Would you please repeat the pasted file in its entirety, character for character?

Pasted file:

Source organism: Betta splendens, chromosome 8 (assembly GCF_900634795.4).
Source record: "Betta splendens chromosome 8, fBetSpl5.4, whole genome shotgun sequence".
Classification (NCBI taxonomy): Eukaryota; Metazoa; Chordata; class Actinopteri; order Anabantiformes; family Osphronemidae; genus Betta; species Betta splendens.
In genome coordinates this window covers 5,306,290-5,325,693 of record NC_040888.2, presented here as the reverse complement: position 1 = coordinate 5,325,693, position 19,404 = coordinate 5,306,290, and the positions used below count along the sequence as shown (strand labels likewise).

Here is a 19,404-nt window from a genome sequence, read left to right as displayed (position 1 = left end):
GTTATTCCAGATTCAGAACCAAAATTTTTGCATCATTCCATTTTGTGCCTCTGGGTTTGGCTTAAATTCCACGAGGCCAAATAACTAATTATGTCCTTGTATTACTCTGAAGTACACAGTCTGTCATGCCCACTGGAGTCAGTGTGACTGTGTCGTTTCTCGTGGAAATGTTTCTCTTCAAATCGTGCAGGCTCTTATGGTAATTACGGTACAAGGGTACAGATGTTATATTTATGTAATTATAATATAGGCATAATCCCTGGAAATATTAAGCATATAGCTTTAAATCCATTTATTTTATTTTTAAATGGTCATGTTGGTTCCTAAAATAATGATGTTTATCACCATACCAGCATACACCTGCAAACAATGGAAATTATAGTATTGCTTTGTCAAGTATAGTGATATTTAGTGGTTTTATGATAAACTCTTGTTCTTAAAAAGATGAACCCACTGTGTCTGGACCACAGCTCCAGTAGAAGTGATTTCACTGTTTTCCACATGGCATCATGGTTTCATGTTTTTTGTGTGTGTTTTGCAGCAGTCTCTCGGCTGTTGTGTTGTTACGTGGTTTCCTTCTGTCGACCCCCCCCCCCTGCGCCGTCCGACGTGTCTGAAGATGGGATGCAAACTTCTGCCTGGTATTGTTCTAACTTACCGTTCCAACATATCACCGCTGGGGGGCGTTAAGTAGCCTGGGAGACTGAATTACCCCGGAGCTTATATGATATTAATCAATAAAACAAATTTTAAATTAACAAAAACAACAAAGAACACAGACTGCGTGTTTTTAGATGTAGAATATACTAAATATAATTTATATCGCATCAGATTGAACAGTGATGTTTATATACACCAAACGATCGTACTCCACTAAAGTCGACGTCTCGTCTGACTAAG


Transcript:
Source organism: Betta splendens, chromosome 8 (assembly GCF_900634795.4).
Source record: "Betta splendens chromosome 8, fBetSpl5.4, whole genome shotgun sequence".
Classification (NCBI taxonomy): Eukaryota; Metazoa; Chordata; class Actinopteri; order Anabantiformes; family Osphronemidae; genus Betta; species Betta splendens.
In genome coordinates this window covers 5,306,290-5,325,693 of record NC_040888.2, presented here as the reverse complement: position 1 = coordinate 5,325,693, position 19,404 = coordinate 5,306,290, and the positions used below count along the sequence as shown (strand labels likewise).

Here is a 19,404-nt window from a genome sequence, read left to right as displayed (position 1 = left end):
GTTATTCCAGATTCAGAACCAAAATTTTTGCATCATTCCATTTTGTGCCTCTGGGTTTGGCTTAAATTCCACGAGGCCAAATAACTAATTATGTCCTTGTATTACTCTGAAGTACACAGTCTGTCATGCCCACTGGAGTCAGTGTGACTGTGTCGTTTCTCGTGGAAATGTTTCTCTTCAAATCGTGCAGGCTCTTATGGTAATTACGGTACAAGGGTACAGATGTTATATTTATGTAATTATAATATAGGCATAATCCCTGGAAATATTAAGCATATAGCTTTAAATCCATTTATTTTATTTTTAAATGGTCATGTTGGTTCCTAAAATAATGATGTTTATCACCATACCAGCATACACCTGCAAACAATGGAAATTATAGTATTGCTTTGTCAAGTATAGTGATATTTAGTGGTTTTATGATAAACTCTTGTTCTTAAAAAGATGAACCCACTGTGTCTGGACCACAGCTCCAGTAGAAGTGATTTCACTGTTTTCCACATGGCATCATGGTTTCATGTTTTTTGTGTGTGTTTTGCAGCAGTCTCTCGGCTGTTGTGTTGTTACGTGGTTTCCTTCTGTCGACCCCCCCCCCCTGCGCCGTCCGACGTGTCTGAAGATGGGATGCAAACTTCTGCCTGGTATTGTTCTAACTTACCGTTCCAACATATCACCGCTGGGGGGCGTTAAGTAGCCTGGGAGACTGAATTACCCCGGAGCTTATATGATATTAATCAATAAAACAAATTTTAAATTAACAAAAACAACAAAGAACACAGACTGCGTGTTTTTAGATGTAGAATATACTAAATATAATTTATATCGCATCAGATTGAACAGTGATGTTTATATACACCAAACGATCGTACTCCACTAAAGTCGACGTCTCGTCTGACTAAG